Take the massive emissions from the compressor stations lined up on the edge of DISH. There, studies ordered by outspoken mayor Calvin Tillman have shown that the residents are breathing dangerously polluted air, where trees and animals are sick and dying, and serious health problems have begun to appear among the human beings as well. Companies could use special valves, scrubbers, and vapor-recovery devices to eliminate the “fugitive emissions” from those stations, Wilson said, but they don’t do it because they aren’t forced to.
Then there are issues like “green completion” of wells, which means that a just-drilled well is vented into a pipeline, rather than pushing all the polluted air in the system out into the atmosphere. Gas operators in Fort Worth are required in some cases (many well sites are grandfathered) to use the process only after the first well has been completed – because gas companies don’t want to lay the pipeline to the well until after the drilling is done. But Subra and others said that, because there’s no such thing as a dry hole in “frac” drilling, there’s no reason that companies couldn’t put the pipelines in first and vent every well into the line rather than the open air.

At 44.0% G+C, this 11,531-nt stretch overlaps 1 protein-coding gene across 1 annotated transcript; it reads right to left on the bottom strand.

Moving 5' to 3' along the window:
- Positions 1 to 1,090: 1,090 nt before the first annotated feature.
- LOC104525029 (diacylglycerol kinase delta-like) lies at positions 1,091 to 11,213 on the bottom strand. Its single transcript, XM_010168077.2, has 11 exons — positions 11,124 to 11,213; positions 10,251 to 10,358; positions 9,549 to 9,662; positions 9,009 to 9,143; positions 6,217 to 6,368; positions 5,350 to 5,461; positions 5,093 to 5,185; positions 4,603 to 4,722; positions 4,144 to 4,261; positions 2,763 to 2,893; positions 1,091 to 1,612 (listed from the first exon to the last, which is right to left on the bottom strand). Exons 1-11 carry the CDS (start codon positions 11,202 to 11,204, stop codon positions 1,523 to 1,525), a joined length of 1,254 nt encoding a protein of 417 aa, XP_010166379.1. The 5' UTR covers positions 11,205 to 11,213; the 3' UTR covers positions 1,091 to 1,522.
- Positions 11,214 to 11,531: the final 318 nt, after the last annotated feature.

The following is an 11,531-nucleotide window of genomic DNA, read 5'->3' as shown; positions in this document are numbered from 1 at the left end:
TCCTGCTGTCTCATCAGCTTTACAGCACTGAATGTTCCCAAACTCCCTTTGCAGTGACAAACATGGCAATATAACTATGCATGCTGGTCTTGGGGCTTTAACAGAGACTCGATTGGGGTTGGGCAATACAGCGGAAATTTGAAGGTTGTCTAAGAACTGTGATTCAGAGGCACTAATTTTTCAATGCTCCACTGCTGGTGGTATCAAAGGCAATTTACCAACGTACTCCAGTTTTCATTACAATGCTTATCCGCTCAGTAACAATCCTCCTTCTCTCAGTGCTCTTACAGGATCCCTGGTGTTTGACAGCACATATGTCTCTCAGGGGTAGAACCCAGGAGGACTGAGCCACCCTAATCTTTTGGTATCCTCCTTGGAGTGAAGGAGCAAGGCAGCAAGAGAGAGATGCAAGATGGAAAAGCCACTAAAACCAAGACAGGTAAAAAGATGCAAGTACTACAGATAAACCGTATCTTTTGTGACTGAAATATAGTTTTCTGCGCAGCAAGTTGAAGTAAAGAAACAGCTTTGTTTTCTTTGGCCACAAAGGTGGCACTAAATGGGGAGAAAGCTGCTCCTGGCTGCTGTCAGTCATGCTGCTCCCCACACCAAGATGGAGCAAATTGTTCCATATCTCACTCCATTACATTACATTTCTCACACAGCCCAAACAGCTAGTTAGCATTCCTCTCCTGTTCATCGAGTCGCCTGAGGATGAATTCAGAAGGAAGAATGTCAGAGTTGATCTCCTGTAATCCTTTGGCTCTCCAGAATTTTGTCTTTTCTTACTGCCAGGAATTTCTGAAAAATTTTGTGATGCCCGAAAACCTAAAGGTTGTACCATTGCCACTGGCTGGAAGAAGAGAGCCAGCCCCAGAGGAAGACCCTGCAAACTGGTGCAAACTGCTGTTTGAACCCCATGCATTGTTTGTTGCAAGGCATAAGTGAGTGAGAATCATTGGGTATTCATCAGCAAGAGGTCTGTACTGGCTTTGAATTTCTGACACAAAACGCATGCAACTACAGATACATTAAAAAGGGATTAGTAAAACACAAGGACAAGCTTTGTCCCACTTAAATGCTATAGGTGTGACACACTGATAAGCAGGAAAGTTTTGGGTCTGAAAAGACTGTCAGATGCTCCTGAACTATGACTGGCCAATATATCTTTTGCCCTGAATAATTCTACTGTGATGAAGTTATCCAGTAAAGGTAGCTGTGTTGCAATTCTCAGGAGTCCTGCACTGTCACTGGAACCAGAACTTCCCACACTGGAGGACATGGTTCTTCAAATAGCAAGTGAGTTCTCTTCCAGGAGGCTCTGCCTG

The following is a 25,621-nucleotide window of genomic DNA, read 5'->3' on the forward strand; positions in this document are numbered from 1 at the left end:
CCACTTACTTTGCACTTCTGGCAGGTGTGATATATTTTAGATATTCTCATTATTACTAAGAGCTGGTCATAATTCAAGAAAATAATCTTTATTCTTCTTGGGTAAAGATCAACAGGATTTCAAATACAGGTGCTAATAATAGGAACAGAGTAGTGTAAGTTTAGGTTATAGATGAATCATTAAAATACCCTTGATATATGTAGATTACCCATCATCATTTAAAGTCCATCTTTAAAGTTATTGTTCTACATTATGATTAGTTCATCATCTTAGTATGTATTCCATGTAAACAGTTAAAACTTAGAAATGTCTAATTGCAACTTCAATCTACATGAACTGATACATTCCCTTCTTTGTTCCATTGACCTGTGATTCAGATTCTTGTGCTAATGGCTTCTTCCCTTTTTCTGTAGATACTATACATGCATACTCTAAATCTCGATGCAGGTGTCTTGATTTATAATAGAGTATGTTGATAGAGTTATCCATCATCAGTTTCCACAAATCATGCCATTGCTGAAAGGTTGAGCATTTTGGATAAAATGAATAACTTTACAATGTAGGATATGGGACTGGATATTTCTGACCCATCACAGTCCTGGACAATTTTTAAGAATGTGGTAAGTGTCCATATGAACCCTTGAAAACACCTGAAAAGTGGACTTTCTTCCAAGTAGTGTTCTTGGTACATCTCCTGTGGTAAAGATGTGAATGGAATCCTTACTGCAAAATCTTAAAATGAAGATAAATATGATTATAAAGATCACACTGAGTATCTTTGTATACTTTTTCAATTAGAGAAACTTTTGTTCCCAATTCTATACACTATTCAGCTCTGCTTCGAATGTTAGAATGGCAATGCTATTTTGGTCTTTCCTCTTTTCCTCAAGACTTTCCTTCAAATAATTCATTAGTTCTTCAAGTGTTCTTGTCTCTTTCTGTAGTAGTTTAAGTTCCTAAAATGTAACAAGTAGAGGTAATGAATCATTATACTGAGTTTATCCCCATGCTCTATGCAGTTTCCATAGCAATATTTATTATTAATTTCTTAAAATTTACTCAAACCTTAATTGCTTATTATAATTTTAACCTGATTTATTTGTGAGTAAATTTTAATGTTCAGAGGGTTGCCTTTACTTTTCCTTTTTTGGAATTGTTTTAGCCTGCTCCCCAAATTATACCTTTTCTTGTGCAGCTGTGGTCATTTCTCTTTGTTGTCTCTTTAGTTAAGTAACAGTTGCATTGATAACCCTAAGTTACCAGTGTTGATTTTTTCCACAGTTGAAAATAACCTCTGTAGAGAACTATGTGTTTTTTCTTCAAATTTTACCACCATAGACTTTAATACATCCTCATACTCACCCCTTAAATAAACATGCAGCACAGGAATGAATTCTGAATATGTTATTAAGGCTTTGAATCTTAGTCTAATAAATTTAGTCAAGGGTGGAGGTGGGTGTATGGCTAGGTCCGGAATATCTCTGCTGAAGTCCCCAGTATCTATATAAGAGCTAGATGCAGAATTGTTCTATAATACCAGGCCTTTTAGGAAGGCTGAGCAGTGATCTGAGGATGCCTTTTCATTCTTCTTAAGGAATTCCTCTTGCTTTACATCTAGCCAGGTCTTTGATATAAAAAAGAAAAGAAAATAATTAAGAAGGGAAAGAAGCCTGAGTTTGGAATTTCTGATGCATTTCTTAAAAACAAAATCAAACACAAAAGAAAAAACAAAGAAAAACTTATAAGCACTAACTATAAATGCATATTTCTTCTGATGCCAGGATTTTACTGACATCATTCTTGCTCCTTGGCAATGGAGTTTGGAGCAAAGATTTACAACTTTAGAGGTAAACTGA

No reason except money and politics, Hogan said. Because if mineral rights owners realized that pipelines were going to take out parts of their front yards, he said, they might not have been so eager to sign mineral leases. “They want to establish their wells and then spring on people the infrastructure and pipelines and compressor stations that will be needed to support it. If they came with pipelines first, everybody would say, ‘Whoa.’ “